Microcaps, by contrast, have relatively low levels of financial leverage compared with private equity and larger-capitalization stocks. The debt-to-EBITDA ratio is 2.0x for the Russell 1000 Index and 1.8x for the Russell Microcap Index as of March 2016, compared to at least 4.0x for a typical private equity portfolio by our estimate.
Examining the measurement of returns in private versus public equity reveals further distortions. Most public equity portfolios use daily time-weighted returns given that the securities they hold are generally quoted daily. Most private equity funds, on the other hand, determine their performance using IRR calculations, which have some serious flaws. IRRs are very dependent on the timing of cash flows, the duration of the investment, and, importantly, the assumption that all interim proceeds will be reinvested at the stated IRR.
Figure 6 shows how much the assumption that all cash flows are reinvested at the same rate distorts reported IRR. In the first column, the investor puts in $100,000 and receives cash flows of $175,000 over the life of the investment, for an IRR of 15%. However, if this investor had put the same amount in an investment compounding at 10%, the total cash received would be greater. The difference is that the investor must also reinvest those interim cash flows at 15% to actually realize the stated return.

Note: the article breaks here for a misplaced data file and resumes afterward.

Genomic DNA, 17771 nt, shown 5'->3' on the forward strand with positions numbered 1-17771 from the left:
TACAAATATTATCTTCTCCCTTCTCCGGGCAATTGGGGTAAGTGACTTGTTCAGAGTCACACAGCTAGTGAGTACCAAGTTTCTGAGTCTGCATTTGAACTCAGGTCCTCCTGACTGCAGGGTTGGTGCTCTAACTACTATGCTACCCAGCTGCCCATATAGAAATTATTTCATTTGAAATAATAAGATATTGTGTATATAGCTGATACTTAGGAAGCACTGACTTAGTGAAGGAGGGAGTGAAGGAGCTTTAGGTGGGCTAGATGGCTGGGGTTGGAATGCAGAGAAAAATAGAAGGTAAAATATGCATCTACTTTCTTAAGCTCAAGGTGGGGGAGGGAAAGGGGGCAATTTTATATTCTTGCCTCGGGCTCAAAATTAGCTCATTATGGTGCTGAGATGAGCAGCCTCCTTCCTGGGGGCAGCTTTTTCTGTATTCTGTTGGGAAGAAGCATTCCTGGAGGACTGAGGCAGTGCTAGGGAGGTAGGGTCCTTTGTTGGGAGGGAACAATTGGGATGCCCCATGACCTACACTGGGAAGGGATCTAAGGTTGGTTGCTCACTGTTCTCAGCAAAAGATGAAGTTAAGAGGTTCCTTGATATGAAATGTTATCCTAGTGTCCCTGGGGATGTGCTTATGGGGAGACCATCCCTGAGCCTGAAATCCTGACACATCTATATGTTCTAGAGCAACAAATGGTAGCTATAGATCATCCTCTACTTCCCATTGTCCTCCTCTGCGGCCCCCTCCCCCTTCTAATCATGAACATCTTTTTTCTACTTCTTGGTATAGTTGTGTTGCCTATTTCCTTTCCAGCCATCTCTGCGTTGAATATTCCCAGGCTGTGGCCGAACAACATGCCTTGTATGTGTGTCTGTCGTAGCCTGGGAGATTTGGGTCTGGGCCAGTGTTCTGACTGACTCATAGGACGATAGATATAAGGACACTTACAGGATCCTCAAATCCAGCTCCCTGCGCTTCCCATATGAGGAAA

The IRR calculation is also heavily distorted by the timing of cash flows. One way a shorter-duration fund vehicle can game its return is by borrowing money and extracting a large dividend payment from its portfolio companies. For example, if the investor puts in $100 million and the private equity fund buys a company, borrows $50 million, and immediately returns $50 million to the investor, that makes the IRR look fantastic.
However, the reality is that the combination of leverage and timing have augmented the investor's return such that it would be unrealistic to assume this high rate could be sustained over the remaining life of the fund. Finally, the stated IRR only relates to invested capital, while a higher level of committed capital is typically waiting on the sidelines to be invested, creating a further drag on actual realized returns.
Private equity benchmark returns are also biased upward over time due to selection, backfill, and survivorship biases. Given that private equity funds comprise the benchmark, whereas most public equity benchmarks track actual company (stock) performance, private equity firms can incubate a variety funds and choose to submit only those funds that generate superior returns for benchmark inclusion (selection bias).